Rock the Casbah

Photographs by Thomas Mcgovern
Above: Cozy Moroccan style • Mia Octopus (the chef’s signature dish)

If you’re ready to break out of a restaurant rut and try something new, Argana’s authentic Moroccan cuisine, romantic lantern-studded dining room and out-of-the-box entertainment (belly dancing and a bocce court) are just the thing. Located in the spot that housed Nessa in Port Chester, this exotic eatery is owned by a couple who live with their family in Greenwich: Nordine Achbani, former general manager at Polpo, and his wife, Soumia Sedki Achbani, the executive chef. Chef Mia trained professionally with a famous chef in Morocco and grew up learning traditional dishes and techniques from her mother and grandmother. Her heartwarming cuisine of sweet-and-savory dishes was the perfect antidote to the frigid cold outside on a recent Saturday night.If you’re ready to break out of a restaurant rut and try something new, Argana’s authentic Moroccan cuisine, romantic lantern-studded dining room and out-of-the-box entertainment (belly dancing and a bocce court) are just the thing. Located in the spot that housed Nessa in Port Chester, this exotic eatery is owned by a couple who live with their family in Greenwich: Nordine Achbani, former general manager at Polpo, and his wife, Soumia Sedki Achbani, the executive chef. Chef Mia trained professionally with a famous chef in Morocco and grew up learning traditional dishes and techniques from her mother and grandmother. Her heartwarming cuisine of sweet-and-savory dishes was the perfect antidote to the frigid cold outside on a recent Saturday night.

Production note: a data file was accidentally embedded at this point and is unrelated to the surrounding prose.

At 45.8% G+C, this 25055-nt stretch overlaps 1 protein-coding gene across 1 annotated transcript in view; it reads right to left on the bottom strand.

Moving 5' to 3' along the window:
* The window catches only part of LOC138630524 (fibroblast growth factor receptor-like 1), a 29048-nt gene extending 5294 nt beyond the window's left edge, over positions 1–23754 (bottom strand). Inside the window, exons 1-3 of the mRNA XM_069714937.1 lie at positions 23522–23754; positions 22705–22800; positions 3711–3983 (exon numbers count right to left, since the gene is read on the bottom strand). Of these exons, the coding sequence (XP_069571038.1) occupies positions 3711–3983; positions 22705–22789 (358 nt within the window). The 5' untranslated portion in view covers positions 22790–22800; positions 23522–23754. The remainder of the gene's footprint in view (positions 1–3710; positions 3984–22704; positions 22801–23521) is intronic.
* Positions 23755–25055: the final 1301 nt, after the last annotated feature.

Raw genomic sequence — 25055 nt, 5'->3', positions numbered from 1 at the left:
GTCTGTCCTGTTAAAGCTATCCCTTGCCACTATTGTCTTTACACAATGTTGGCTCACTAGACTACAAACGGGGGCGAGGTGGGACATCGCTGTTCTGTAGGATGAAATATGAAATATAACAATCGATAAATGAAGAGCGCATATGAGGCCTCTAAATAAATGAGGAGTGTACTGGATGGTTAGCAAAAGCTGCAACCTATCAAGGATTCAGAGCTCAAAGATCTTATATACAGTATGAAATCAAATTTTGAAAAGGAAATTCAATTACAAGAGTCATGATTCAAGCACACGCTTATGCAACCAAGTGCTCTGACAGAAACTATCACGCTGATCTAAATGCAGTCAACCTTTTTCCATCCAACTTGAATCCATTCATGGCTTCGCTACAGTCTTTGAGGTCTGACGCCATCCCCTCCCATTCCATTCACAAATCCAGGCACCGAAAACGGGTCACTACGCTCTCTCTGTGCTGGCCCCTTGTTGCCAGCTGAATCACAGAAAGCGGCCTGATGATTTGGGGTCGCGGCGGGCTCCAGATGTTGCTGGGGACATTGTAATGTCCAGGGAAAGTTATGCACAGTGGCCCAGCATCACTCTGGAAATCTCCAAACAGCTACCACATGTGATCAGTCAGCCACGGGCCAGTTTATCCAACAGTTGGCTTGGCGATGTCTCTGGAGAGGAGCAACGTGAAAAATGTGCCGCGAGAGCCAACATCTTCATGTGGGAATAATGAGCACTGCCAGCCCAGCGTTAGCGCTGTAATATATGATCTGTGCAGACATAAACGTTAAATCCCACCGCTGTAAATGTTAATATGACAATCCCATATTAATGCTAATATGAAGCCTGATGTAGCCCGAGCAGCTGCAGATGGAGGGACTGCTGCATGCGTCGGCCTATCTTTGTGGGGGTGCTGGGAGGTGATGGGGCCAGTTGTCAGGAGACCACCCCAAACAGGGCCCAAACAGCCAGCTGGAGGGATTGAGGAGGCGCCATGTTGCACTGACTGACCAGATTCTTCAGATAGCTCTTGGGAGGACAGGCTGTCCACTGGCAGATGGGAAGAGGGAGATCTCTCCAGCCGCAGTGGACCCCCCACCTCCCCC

Left: Harissa shrimp; Right: Chicken tajine